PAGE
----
crash (n.)

1570s, "loud, harsh, complex sound, as of heavy things falling or breaking," from crash (v.). From 1718 as "a falling down or to pieces." Sense of "financial collapse" is from 1817; that of "collision" is from 1910; references to falling of airplanes are from World War I. Crash-landing attested by 1928. Crash-program in reference to rapid, intense instruction is by 1947; crash-course in the same sense is by 1958.

crash (v.)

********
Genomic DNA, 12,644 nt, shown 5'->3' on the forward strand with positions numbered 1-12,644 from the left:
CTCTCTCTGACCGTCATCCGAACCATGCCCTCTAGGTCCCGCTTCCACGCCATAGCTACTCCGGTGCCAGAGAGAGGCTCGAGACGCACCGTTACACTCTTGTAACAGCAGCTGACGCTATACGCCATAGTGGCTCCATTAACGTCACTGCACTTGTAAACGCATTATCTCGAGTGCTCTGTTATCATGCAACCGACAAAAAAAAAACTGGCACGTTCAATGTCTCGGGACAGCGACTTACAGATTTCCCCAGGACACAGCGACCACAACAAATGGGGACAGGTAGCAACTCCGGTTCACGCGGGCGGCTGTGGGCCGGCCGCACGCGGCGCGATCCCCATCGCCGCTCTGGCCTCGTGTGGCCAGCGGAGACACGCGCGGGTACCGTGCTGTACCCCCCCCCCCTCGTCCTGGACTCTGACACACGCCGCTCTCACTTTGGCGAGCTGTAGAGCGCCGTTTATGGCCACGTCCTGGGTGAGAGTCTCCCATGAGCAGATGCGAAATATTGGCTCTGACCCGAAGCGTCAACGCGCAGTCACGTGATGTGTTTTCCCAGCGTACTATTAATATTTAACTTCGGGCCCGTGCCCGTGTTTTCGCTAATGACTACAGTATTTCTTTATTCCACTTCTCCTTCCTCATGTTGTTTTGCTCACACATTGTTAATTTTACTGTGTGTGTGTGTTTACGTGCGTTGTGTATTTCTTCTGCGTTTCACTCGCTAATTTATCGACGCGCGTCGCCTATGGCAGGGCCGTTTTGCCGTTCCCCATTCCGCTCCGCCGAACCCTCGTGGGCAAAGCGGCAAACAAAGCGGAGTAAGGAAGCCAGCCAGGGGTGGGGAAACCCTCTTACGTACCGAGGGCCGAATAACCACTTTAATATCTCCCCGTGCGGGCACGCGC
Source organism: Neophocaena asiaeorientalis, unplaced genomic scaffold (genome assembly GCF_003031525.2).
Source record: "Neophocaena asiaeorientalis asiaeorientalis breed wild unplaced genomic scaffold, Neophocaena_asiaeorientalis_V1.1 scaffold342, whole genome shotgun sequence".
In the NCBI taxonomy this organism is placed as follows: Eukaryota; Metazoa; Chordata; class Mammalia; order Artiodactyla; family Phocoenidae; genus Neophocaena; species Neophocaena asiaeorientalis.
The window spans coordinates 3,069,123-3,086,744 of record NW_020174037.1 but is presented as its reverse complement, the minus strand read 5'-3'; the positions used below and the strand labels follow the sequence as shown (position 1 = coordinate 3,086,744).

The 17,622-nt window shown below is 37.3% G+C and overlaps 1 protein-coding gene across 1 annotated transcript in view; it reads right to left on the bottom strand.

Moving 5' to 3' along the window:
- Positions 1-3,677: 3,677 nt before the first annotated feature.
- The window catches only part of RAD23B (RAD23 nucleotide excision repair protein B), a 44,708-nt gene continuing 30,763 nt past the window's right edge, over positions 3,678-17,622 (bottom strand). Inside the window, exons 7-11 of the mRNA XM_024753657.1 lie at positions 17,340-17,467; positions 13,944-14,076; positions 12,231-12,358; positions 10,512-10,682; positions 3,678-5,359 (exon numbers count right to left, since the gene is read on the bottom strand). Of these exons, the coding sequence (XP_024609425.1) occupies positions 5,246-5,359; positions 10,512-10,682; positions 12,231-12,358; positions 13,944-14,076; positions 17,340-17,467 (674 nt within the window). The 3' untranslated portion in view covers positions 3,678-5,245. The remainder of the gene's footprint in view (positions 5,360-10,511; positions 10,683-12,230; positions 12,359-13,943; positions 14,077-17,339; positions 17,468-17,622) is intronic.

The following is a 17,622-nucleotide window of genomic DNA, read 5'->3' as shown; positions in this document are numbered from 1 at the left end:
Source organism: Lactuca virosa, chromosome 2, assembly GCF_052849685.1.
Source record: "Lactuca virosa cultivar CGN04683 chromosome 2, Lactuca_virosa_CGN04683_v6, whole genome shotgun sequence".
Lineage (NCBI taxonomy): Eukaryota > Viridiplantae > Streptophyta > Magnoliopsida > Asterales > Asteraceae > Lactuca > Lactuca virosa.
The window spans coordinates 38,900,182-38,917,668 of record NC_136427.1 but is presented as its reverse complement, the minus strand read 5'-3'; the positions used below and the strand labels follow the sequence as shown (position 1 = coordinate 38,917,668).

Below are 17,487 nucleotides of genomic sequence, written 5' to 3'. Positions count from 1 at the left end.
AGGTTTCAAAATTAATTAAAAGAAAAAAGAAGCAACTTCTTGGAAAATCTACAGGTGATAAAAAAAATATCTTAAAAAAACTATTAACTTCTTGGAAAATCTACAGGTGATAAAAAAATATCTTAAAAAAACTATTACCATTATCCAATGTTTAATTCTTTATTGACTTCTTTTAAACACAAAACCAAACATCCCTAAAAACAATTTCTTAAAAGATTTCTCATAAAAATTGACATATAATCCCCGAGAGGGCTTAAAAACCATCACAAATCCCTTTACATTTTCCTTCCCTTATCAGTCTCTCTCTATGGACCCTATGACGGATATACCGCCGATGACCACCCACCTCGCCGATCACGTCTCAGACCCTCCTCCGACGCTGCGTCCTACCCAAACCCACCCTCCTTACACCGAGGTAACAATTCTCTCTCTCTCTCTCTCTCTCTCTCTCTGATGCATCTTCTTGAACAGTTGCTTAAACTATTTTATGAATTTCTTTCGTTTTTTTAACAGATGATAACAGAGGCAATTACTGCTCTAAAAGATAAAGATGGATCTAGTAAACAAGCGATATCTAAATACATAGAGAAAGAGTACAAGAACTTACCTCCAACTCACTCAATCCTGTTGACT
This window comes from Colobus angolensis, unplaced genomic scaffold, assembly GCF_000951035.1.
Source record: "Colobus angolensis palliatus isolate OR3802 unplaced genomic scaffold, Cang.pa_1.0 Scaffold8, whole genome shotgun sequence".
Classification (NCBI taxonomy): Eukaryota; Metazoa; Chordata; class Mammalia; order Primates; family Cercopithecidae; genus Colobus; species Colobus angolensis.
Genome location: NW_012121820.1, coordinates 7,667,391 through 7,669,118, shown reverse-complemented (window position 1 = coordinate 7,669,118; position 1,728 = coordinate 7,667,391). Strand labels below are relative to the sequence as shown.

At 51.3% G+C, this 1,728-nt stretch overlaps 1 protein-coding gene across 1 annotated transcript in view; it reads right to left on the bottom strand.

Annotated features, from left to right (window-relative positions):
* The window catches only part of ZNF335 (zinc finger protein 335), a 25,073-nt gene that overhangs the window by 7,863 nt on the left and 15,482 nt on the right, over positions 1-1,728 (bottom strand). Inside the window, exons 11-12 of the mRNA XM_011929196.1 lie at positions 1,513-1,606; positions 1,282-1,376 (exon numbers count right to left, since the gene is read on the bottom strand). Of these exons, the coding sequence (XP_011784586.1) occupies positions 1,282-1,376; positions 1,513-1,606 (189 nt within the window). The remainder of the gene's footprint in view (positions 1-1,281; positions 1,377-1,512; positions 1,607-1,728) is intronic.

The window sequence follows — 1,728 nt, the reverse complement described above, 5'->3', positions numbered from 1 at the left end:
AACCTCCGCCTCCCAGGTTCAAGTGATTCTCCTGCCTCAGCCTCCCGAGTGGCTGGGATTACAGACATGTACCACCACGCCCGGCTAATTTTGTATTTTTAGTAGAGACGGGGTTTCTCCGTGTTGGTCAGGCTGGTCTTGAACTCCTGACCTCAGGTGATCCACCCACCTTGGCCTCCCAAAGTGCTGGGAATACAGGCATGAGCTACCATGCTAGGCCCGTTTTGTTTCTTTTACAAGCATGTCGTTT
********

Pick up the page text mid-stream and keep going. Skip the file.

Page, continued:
late 14c., crasschen "break in pieces; make a loud, clattering sound;" probably imitative. Meaning "break into a party, etc." is 1922. Slang meaning "to sleep" dates from 1943; especially from 1965. Of destructive aircraft landings, 1910 (intransitive), 1915 (transitive). Computing sense "functional failure of a program" is from 1973. Related: Crashed; crashing. Crashing (adj.) as "overwhelming" (typically in crashing bore) is by 1930.